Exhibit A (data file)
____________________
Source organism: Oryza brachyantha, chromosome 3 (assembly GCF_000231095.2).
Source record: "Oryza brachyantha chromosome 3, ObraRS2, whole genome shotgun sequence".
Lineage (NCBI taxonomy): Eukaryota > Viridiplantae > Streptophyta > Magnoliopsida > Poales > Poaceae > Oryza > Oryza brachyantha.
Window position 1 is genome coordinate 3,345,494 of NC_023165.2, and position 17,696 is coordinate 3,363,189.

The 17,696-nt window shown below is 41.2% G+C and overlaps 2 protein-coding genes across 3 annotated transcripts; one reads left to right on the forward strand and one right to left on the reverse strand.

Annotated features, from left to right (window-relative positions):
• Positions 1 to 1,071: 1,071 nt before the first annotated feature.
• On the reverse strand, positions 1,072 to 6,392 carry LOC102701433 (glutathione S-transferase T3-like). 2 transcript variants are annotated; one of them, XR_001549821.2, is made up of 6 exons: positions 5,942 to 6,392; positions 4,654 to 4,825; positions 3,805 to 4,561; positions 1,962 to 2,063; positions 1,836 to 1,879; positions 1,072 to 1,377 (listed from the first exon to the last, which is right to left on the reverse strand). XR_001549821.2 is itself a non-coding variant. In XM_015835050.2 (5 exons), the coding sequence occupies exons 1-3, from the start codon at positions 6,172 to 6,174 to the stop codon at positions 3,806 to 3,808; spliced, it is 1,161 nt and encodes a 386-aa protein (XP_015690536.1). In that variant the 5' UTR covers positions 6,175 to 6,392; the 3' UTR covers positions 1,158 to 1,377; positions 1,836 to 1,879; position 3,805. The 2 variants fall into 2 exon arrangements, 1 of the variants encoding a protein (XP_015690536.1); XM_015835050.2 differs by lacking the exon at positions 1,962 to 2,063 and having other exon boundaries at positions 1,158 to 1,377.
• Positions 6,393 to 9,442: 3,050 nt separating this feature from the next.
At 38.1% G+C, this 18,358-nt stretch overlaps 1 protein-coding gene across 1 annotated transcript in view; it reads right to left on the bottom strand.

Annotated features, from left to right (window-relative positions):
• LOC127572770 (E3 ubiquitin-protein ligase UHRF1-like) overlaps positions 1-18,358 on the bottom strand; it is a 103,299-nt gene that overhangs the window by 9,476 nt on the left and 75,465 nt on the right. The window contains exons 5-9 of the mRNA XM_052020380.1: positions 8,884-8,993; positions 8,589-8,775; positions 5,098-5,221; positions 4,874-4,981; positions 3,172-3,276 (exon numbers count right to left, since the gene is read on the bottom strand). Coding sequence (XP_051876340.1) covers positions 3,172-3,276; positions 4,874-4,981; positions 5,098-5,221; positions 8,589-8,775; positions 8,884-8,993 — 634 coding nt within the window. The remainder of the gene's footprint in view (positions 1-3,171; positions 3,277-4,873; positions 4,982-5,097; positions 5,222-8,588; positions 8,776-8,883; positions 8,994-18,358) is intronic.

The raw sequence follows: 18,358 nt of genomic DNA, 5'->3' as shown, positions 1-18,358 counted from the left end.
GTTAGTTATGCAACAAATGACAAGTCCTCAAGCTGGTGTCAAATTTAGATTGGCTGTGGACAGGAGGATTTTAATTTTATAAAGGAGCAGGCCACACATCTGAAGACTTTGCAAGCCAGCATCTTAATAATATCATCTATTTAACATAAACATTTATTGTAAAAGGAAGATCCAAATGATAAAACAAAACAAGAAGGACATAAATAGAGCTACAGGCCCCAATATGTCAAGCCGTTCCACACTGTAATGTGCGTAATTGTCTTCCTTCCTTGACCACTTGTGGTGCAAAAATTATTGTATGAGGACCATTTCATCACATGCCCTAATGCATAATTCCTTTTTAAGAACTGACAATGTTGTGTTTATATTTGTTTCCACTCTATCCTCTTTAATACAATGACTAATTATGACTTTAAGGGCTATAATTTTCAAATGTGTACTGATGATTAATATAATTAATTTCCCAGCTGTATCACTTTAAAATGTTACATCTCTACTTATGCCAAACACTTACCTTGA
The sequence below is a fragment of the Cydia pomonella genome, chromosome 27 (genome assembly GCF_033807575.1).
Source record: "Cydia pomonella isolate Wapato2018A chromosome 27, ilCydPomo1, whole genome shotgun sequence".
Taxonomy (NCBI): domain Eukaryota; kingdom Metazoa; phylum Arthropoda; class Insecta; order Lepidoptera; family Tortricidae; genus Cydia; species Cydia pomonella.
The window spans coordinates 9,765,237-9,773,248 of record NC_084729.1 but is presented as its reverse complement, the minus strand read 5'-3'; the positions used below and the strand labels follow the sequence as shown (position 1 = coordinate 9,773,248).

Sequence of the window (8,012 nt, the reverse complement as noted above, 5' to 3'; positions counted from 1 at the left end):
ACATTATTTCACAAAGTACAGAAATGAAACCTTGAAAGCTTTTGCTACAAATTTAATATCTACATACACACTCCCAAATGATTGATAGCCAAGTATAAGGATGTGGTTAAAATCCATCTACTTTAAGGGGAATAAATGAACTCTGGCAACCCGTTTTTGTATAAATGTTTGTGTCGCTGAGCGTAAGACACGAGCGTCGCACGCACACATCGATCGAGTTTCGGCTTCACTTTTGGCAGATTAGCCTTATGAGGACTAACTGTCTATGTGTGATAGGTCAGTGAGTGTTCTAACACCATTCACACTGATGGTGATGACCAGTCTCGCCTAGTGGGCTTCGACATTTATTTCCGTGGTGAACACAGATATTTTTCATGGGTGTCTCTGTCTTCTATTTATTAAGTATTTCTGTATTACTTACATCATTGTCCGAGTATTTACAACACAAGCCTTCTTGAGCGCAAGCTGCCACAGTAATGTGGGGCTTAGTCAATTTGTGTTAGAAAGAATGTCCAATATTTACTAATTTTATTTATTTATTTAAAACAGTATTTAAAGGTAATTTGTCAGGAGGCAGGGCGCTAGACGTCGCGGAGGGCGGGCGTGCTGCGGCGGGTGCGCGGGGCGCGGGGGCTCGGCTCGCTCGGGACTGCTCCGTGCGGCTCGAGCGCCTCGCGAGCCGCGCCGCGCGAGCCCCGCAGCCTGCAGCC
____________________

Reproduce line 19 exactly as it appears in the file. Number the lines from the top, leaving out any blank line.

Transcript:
Sequence of the window (8,012 nt, the reverse complement as noted above, 5' to 3'; positions counted from 1 at the left end):